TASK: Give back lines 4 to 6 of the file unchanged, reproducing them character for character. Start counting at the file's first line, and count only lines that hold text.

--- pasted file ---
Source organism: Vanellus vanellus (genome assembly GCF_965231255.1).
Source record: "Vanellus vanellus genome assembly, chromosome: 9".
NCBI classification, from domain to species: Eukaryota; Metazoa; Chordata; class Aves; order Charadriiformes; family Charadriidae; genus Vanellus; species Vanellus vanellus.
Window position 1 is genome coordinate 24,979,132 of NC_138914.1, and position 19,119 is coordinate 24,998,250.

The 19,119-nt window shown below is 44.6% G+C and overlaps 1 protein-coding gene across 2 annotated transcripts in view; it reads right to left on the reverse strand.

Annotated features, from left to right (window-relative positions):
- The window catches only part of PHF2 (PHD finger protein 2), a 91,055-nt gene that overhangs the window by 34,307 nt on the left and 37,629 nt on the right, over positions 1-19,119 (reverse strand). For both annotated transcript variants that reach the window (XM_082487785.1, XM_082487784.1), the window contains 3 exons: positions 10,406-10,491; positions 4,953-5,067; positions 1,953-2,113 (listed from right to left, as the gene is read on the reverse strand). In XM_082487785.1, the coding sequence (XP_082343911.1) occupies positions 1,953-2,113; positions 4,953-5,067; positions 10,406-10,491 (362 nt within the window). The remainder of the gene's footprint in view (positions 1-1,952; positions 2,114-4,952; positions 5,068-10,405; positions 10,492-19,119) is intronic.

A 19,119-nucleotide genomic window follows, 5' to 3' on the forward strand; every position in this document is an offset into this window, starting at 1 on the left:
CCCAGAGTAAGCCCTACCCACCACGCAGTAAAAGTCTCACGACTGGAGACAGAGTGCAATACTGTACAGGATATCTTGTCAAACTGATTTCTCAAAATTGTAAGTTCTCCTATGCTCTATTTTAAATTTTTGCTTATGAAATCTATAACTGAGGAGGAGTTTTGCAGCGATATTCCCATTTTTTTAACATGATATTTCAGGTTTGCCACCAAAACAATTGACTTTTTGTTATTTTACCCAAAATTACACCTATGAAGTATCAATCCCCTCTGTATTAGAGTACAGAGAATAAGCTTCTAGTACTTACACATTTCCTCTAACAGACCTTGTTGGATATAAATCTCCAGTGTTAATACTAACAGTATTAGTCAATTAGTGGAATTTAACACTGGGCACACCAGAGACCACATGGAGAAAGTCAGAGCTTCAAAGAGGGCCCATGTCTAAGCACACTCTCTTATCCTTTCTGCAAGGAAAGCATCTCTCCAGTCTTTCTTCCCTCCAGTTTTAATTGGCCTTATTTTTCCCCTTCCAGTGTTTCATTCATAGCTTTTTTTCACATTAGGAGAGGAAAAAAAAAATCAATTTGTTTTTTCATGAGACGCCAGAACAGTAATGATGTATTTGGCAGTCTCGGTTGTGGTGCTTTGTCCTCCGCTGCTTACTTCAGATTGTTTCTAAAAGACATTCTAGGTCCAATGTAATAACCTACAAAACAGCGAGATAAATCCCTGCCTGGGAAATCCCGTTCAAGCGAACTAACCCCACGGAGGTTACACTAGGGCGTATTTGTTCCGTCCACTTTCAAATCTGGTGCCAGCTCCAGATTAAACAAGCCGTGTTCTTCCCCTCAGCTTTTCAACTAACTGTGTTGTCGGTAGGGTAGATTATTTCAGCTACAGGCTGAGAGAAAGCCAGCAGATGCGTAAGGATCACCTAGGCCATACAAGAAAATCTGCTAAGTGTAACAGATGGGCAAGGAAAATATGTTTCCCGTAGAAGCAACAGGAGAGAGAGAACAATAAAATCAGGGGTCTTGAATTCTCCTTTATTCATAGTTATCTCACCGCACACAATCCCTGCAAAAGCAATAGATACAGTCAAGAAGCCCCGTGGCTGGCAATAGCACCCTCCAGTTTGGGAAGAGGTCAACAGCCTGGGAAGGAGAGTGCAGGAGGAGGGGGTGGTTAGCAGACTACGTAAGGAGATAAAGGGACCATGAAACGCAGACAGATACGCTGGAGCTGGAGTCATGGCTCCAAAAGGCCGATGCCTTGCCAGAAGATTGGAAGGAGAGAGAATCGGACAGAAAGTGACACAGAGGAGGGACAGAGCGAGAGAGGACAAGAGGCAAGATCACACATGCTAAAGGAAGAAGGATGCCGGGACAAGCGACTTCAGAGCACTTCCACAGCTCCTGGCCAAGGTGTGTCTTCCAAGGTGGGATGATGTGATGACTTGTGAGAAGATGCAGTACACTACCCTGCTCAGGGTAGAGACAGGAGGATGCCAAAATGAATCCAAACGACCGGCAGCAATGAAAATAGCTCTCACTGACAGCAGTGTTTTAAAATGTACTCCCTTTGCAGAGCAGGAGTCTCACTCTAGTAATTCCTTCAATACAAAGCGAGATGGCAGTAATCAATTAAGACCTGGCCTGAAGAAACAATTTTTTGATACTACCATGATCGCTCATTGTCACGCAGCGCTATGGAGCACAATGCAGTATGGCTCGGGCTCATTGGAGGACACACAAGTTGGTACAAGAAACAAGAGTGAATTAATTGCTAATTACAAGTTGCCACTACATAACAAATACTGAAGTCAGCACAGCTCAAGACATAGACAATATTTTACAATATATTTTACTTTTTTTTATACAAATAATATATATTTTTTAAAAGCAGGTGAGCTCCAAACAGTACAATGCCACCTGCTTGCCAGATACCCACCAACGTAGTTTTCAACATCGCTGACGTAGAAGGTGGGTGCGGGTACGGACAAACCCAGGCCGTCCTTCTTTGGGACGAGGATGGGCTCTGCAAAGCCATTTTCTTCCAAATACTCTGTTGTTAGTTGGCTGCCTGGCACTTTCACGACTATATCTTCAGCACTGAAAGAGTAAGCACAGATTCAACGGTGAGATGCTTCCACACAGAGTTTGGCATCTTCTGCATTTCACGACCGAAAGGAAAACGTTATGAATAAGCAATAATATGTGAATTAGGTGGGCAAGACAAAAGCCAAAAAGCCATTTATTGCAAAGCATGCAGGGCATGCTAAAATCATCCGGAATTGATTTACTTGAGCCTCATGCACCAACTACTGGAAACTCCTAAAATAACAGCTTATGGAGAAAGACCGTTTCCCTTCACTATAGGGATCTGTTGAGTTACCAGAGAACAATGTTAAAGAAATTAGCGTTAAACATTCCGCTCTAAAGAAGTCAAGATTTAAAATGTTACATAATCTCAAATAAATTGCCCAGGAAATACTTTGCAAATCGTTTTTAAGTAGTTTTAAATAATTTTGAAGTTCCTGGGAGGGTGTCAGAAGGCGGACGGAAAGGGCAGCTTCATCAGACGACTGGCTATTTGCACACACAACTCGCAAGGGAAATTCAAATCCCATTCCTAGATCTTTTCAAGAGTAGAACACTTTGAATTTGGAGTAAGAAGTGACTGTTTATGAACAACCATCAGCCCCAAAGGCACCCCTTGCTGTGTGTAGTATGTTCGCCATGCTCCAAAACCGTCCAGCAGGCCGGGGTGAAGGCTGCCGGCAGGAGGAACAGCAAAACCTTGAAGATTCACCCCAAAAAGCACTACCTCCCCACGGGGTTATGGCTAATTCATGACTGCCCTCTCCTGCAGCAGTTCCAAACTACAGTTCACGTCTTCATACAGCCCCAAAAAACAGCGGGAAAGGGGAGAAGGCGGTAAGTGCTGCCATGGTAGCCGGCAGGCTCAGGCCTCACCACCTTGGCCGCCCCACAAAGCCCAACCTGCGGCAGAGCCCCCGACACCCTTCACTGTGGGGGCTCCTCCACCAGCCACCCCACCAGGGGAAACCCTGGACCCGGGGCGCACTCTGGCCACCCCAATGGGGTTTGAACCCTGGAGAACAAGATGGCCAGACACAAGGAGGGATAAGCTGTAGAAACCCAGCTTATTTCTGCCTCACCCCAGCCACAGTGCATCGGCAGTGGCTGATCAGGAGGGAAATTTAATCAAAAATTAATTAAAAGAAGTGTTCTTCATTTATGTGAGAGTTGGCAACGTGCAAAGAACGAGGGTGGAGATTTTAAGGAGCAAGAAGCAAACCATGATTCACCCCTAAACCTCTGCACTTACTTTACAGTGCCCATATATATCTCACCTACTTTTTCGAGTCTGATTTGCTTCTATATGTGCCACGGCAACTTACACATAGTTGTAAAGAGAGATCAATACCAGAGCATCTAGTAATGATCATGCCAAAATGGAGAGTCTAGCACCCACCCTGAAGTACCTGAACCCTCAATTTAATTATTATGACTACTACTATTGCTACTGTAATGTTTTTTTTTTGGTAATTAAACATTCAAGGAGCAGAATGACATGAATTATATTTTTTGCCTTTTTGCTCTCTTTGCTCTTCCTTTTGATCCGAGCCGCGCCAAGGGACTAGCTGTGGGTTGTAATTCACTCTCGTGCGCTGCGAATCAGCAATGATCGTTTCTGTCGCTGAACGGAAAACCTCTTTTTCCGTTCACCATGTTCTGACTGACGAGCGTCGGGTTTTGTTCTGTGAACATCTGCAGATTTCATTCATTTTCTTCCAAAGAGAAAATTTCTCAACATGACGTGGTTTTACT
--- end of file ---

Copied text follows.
Window position 1 is genome coordinate 24,979,132 of NC_138914.1, and position 19,119 is coordinate 24,998,250.

The 19,119-nt window shown below is 44.6% G+C and overlaps 1 protein-coding gene across 2 annotated transcripts in view; it reads right to left on the reverse strand.

Annotated features, from left to right (window-relative positions):